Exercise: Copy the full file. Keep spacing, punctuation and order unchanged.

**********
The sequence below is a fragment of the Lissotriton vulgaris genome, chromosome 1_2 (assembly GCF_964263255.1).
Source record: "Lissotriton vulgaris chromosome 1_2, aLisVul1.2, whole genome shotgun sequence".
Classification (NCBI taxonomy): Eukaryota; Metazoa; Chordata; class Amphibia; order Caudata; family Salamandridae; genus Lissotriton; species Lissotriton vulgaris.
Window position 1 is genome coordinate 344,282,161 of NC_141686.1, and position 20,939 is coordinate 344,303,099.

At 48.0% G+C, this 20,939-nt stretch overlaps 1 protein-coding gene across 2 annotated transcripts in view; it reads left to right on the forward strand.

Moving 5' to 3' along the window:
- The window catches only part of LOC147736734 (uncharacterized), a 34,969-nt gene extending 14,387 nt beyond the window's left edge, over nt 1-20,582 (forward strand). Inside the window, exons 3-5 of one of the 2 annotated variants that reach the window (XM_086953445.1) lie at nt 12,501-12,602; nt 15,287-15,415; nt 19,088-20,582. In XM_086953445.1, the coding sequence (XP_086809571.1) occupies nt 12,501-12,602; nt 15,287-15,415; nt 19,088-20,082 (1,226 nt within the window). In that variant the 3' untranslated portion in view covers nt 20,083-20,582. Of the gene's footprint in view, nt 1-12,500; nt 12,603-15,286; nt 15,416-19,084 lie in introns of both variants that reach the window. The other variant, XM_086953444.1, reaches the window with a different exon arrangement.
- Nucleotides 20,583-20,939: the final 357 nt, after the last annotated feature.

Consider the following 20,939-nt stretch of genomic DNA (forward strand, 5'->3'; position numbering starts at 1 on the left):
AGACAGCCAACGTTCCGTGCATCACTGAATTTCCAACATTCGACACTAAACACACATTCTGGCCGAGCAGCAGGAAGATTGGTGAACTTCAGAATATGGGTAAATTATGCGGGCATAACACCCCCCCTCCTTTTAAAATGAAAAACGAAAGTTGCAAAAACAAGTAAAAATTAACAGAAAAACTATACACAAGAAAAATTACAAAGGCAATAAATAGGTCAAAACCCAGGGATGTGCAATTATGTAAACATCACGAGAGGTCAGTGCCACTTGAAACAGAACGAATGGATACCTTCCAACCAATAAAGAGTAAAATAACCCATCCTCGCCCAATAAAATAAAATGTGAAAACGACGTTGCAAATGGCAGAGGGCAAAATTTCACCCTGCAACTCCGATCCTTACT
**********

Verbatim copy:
The sequence below is a fragment of the Lissotriton vulgaris genome, chromosome 1_2 (assembly GCF_964263255.1).
Source record: "Lissotriton vulgaris chromosome 1_2, aLisVul1.2, whole genome shotgun sequence".
Classification (NCBI taxonomy): Eukaryota; Metazoa; Chordata; class Amphibia; order Caudata; family Salamandridae; genus Lissotriton; species Lissotriton vulgaris.
Window position 1 is genome coordinate 344,282,161 of NC_141686.1, and position 20,939 is coordinate 344,303,099.

At 48.0% G+C, this 20,939-nt stretch overlaps 1 protein-coding gene across 2 annotated transcripts in view; it reads left to right on the forward strand.

Moving 5' to 3' along the window:
- The window catches only part of LOC147736734 (uncharacterized), a 34,969-nt gene extending 14,387 nt beyond the window's left edge, over nt 1-20,582 (forward strand). Inside the window, exons 3-5 of one of the 2 annotated variants that reach the window (XM_086953445.1) lie at nt 12,501-12,602; nt 15,287-15,415; nt 19,088-20,582. In XM_086953445.1, the coding sequence (XP_086809571.1) occupies nt 12,501-12,602; nt 15,287-15,415; nt 19,088-20,082 (1,226 nt within the window). In that variant the 3' untranslated portion in view covers nt 20,083-20,582. Of the gene's footprint in view, nt 1-12,500; nt 12,603-15,286; nt 15,416-19,084 lie in introns of both variants that reach the window. The other variant, XM_086953444.1, reaches the window with a different exon arrangement.
- Nucleotides 20,583-20,939: the final 357 nt, after the last annotated feature.

Consider the following 20,939-nt stretch of genomic DNA (forward strand, 5'->3'; position numbering starts at 1 on the left):
AGACAGCCAACGTTCCGTGCATCACTGAATTTCCAACATTCGACACTAAACACACATTCTGGCCGAGCAGCAGGAAGATTGGTGAACTTCAGAATATGGGTAAATTATGCGGGCATAACACCCCCCCTCCTTTTAAAATGAAAAACGAAAGTTGCAAAAACAAGTAAAAATTAACAGAAAAACTATACACAAGAAAAATTACAAAGGCAATAAATAGGTCAAAACCCAGGGATGTGCAATTATGTAAACATCACGAGAGGTCAGTGCCACTTGAAACAGAACGAATGGATACCTTCCAACCAATAAAGAGTAAAATAACCCATCCTCGCCCAATAAAATAAAATGTGAAAACGACGTTGCAAATGGCAGAGGGCAAAATTTCACCCTGCAACTCCGATCCTTACT